5 Reasons Why Taking A Solo Trip Is The Best Decision You’ll Make This Year

Trust me.

This month, I took a trip to Venice all on my lonesome. It was my first solo trip abroad since before the pandemic and it was filled with pasta, day trips, canals, actual sunlight, and of course, many, many spritz. It was also the best decision I’d made all year.

Fresh off the back of a Not So Hot 2022, the idea of going away by myself filled with me with excitement… but also mild panic.

Big into my solo travel back in the pre-Covid days, it had been a hot minute since I’d boarded a plane fully alone with the intention of spending a long weekend in a strange city entirely by myself. How would I manage? How would I cope? Would I simply wish I had taken a massive gals holiday with approx 18 people instead?

Turns out, no. I was fine. Actually, I was more than fine, I had the best time, primarily all thanks to the fact that I was completely by myself.

Here’s why – and why you need to make a solo trip your next big holiday too.

1. Everyone will be jealous of you

And isn’t that a core reason to do just about anything?

Joking, but also not really. There’s a certain sense of pride that comes with having the confidence to take a trip by yourself. It shows independence, it confirms you can organise an entire holiday, it proves that you’re comfortable spending time alone, with only yourself for company.

A lot of people aren’t. I certainly wasn’t, and spent a long time forgoing trip, meals, and experiences all because I didn’t have someone else to go with. I didn’t do things because I wasn’t comfortable doing them alone. I was worried that people would judge me, or that I’d judge myself.

In reality, taking a trip alone is impressive – and people are going to be impressed. They’re going to ask questions and consider whether they could take a trip alone too. They’re going to want tips, and wish that they could take the leap like you did.

Venice, bitch

2. You’ll meet new people

Solo trips are the perfect place to make new friends, chat to people you wouldn’t otherwise talk to, and experience things you usually wouldn’t engage with.

Strike up a conversation with the restaurant staff over a meal of your choice, get some sight-seeing recommendations from the person you meet on your walking tour, chat to the other people in your hostel about where’s the best spot to chill out with a glass of wine.

If you’re on your own, you’re more likely to seek social interactions with people you don’t know, immediately placing yourself out of your comfort zone (if talking to strangers is, like me, something you can sometimes struggle with).

Alternatively, book yourself a nice hotel, distance yourself from everyone, and don’t speak to another soul. Bask in your solo vibe and treat the city as if you’re the only person in it. If peace and quiet is what you desire, hold onto it, and don’t let a single person interrupt your tranquility.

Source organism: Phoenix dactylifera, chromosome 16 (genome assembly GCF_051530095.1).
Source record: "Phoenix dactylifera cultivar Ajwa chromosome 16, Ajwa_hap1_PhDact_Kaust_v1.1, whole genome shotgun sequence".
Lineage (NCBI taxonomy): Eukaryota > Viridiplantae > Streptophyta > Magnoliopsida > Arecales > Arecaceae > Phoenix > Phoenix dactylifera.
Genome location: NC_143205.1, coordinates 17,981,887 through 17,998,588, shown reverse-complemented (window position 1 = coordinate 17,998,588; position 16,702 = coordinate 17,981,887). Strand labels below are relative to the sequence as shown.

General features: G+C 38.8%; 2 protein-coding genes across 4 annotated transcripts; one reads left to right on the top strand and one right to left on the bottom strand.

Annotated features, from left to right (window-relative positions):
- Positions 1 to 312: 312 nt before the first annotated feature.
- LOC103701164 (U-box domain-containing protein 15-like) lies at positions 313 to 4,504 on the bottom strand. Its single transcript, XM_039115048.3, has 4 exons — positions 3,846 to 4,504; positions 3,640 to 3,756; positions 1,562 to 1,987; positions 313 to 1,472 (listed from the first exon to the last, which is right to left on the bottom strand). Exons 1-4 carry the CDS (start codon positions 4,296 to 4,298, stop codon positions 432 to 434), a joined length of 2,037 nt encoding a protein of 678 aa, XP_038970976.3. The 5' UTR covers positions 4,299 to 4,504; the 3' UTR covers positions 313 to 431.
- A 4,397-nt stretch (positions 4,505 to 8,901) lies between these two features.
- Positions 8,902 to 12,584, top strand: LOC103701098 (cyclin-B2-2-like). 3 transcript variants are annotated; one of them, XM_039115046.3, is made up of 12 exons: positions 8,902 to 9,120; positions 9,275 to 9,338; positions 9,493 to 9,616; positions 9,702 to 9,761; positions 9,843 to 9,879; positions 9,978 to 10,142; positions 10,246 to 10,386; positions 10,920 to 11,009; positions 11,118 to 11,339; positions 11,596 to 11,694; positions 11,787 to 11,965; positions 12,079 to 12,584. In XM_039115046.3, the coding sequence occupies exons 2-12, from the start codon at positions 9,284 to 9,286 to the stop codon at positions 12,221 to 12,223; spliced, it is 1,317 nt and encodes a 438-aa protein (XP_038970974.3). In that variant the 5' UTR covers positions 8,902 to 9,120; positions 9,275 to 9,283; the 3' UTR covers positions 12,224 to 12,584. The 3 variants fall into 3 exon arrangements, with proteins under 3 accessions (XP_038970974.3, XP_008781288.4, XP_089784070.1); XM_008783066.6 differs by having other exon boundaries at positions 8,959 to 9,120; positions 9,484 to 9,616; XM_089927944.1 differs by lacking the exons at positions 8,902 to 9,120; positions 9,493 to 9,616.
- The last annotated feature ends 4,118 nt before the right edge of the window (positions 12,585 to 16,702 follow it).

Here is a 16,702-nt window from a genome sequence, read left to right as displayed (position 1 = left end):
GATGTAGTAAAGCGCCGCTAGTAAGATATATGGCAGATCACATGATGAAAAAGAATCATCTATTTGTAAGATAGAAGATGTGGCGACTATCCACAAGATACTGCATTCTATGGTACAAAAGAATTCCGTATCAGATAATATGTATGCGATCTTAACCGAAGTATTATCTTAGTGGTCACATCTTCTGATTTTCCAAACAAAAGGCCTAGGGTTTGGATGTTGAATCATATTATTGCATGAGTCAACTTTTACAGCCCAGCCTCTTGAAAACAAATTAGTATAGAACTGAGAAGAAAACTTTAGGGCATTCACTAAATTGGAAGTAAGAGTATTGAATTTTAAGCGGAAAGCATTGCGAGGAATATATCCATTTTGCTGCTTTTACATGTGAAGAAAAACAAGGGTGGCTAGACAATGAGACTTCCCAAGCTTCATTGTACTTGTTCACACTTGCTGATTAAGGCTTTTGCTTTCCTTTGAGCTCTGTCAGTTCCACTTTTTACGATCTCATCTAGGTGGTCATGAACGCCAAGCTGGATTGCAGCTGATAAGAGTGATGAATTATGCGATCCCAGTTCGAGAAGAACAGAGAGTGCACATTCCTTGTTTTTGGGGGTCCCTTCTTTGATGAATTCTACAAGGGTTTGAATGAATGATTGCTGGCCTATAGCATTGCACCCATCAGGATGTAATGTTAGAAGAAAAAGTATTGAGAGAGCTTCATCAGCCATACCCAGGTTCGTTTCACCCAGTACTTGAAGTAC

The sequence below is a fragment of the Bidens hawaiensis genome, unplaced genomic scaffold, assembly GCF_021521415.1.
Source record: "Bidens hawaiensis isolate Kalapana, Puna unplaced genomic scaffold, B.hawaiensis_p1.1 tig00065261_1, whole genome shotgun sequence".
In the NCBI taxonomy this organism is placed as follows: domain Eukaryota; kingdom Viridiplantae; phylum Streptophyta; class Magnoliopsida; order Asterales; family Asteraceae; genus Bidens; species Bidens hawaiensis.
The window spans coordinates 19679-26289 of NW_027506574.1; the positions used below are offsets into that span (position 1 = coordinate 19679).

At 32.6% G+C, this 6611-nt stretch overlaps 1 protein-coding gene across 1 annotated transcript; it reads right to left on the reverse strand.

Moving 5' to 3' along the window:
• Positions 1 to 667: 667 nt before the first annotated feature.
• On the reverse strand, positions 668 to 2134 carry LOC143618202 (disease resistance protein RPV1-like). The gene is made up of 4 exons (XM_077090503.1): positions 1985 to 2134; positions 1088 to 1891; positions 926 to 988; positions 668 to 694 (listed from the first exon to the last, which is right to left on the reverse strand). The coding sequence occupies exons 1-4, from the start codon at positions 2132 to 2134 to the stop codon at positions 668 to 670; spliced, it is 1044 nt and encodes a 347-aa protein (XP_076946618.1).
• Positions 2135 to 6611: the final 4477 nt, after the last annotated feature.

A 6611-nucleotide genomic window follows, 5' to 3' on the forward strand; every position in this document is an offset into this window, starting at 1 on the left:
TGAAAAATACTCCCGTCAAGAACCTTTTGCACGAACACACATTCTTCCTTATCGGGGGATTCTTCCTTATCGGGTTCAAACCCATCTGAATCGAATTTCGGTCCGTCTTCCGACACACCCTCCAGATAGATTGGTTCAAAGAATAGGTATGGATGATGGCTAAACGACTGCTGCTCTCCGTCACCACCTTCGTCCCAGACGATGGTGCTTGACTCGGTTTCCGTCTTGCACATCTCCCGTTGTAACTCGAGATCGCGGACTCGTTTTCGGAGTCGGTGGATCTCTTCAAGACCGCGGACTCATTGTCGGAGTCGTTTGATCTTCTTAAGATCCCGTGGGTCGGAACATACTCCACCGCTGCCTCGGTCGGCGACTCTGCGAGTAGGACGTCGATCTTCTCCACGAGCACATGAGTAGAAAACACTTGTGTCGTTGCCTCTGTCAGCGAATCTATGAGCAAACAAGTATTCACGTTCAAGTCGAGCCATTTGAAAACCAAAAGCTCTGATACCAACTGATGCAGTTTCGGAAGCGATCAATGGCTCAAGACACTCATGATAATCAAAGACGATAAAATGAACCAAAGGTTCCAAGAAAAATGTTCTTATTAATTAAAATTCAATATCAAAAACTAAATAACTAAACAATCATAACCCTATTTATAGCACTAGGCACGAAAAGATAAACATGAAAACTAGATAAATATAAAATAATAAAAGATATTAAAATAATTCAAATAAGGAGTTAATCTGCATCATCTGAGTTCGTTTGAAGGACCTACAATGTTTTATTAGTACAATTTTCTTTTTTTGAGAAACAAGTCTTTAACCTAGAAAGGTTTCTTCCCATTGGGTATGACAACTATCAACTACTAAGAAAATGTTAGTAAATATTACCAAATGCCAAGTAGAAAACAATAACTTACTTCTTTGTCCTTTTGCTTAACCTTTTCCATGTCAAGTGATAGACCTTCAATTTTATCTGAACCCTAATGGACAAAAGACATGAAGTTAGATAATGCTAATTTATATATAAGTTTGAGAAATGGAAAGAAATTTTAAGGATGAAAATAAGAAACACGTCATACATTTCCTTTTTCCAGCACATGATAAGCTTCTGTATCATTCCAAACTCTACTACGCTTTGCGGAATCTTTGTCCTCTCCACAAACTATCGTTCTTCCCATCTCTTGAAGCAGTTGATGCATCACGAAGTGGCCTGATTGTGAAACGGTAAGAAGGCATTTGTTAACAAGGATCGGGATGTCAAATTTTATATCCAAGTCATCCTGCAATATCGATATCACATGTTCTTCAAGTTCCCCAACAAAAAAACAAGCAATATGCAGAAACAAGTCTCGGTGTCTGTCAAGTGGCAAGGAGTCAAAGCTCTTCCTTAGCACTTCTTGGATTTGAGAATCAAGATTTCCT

Mushroom and scallops pasta, yes please

3. You get to do whatever you want to do

Your schedule is yours and yours alone – and there’s something incredibly freeing about that.

Who among us hasn’t been on a group holiday and been dismayed by the indecisiveness, the disappointment, the one person who wanted to have a quiet night and has since been dragged to the club and is absolutely not here for it.

When you’re alone, you make the itinerary, you call the shots, and you decide to stay in and rest for the evening, if that’s what you want to do.

There’ll be no one there to suggest otherwise, nobody to counteract your plan with another to suit their needs. You are the main character of this trip, and you get to do what you like (I had two dinners one day, one after the other. Both pasta. No one could stop me).

Venice, from a rooftop

4. The relaxation is unmatched

Whether you’re barreling through the Italian countryside on a moped, or laying on the beach in Barcelona, you will be chilled out. Being alone can sometimes come with new stresses, but it can also alleviate any concerns you might have about other people on the trip.

Are they enjoying themselves? Do they want to do this? Will this restaurant suit both of us? Friendship and couple trips can be ideal when everyone involved is on the same page and understands that sometimes, people might want to break off and do their own thing.

But when they don’t, it can lead to disagreements, awkwardness, and even stress – none of which is at all desirable when on a holiday.

When you’re solo, the only decision maker is you. And if you’re up for doing it, then it’s going to get done.


5. Now you can book even more solo trips

Once you’ve done one, you can do them all. One of the major issues stopping most people from taking a holiday alone is the fear – the fear that you’ll be lonely, you’ll be bored, or that you won’t know how to navigate a trip by yourself.

But once it’s done, congratulations, you achieved it, you can now boast in the glory (and in the work group chat) about how you took yourself on holidays and had a wonderful time.

And more importantly, you can get planning your next solo trip away. You deserve it.